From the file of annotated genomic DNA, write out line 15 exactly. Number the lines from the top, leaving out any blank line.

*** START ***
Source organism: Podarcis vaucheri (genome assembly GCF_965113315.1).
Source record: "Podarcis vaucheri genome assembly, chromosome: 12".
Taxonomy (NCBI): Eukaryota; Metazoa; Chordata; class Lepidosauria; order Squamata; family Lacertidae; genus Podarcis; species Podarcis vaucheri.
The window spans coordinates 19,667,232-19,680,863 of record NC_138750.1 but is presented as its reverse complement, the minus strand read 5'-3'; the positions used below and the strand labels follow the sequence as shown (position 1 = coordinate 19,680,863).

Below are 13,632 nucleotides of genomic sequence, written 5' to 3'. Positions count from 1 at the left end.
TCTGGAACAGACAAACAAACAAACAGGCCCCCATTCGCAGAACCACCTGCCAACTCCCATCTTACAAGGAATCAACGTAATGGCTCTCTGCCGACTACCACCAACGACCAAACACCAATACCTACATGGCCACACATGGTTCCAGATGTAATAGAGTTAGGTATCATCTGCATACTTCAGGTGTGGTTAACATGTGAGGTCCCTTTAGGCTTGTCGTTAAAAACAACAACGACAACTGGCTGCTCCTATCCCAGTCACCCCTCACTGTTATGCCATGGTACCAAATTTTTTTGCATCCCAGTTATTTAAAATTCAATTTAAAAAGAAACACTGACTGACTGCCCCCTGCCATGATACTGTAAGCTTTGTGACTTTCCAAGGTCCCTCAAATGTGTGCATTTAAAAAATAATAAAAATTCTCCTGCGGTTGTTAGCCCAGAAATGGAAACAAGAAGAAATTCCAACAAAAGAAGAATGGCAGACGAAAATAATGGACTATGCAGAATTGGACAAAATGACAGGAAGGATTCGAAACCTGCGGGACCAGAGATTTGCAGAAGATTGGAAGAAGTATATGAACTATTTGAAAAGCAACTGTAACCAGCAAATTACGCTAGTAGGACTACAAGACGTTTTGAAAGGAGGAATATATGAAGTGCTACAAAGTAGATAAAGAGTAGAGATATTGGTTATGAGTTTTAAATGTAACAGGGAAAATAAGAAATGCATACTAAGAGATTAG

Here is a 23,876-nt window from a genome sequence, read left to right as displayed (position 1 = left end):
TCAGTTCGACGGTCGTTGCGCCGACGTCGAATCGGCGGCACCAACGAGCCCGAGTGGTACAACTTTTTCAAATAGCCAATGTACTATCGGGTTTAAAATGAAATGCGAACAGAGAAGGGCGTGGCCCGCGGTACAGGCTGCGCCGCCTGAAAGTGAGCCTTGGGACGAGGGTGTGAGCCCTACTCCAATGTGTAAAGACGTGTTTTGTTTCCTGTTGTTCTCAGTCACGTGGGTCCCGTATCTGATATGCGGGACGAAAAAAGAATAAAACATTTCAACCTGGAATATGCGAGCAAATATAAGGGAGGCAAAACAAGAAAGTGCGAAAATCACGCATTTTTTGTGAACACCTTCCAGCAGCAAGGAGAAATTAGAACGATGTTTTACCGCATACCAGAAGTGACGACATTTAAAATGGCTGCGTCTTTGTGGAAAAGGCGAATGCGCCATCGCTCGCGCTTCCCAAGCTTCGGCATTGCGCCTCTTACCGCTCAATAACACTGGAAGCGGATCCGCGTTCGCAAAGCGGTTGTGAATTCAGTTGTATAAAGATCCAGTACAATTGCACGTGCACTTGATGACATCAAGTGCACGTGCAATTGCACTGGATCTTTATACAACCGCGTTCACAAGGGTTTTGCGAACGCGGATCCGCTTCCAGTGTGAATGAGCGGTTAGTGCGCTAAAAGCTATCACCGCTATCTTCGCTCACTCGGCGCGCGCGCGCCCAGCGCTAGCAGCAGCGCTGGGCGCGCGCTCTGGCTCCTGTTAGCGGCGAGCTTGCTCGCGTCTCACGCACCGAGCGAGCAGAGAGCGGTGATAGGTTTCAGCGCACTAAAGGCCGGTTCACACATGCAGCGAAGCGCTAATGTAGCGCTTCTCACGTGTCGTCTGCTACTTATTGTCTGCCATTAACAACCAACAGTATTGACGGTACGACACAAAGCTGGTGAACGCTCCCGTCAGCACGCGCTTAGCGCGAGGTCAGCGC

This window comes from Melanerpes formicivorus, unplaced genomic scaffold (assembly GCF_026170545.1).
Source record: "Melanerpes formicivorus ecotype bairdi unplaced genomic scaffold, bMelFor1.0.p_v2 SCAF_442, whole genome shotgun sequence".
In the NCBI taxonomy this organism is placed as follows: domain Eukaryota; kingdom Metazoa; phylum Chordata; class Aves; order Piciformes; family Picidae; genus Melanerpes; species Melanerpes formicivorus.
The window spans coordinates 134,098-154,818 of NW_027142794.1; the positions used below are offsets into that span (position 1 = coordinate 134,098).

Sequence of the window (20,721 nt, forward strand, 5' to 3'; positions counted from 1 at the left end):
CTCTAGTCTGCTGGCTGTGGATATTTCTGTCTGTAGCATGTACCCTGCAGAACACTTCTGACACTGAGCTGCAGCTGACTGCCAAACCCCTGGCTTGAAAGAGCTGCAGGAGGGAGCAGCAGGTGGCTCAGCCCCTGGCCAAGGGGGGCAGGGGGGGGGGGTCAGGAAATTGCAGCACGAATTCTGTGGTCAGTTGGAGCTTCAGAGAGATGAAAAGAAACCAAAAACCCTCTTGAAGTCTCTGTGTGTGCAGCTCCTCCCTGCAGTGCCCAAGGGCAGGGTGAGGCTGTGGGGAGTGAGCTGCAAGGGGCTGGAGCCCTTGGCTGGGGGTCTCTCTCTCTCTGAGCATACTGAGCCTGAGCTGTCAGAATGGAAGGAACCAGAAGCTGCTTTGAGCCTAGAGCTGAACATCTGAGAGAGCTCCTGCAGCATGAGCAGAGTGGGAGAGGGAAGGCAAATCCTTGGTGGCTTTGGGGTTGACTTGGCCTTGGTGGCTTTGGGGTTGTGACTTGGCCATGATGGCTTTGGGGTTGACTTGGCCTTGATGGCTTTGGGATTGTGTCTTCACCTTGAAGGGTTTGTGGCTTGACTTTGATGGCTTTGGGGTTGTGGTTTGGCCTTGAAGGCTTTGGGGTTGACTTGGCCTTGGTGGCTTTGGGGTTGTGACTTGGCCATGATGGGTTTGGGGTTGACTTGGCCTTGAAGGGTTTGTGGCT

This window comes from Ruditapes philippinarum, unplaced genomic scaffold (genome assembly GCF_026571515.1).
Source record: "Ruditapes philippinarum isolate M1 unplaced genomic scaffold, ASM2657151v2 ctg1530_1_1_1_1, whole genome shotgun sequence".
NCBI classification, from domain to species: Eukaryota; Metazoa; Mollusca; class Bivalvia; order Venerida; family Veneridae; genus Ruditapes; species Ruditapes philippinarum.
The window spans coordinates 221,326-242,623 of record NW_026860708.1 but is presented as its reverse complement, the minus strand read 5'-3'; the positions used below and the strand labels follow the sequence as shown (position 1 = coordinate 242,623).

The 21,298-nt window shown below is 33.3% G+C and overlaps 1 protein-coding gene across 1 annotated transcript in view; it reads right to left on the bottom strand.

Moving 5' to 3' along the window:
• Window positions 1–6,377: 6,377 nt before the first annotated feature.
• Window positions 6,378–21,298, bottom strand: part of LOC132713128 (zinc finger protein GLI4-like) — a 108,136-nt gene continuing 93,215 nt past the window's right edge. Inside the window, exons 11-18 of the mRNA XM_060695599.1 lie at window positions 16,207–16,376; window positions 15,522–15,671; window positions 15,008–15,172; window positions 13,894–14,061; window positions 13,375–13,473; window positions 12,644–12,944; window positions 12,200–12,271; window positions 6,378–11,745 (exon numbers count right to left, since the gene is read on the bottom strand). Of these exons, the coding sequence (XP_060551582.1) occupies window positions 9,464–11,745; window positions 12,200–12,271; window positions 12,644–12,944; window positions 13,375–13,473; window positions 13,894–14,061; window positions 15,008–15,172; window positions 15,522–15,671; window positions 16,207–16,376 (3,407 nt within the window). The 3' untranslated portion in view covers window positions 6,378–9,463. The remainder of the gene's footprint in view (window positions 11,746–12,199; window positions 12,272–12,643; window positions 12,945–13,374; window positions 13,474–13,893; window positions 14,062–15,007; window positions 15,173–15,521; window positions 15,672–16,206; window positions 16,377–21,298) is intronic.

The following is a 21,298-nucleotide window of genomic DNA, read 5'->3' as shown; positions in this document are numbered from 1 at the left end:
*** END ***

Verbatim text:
This window comes from Ruditapes philippinarum, unplaced genomic scaffold (genome assembly GCF_026571515.1).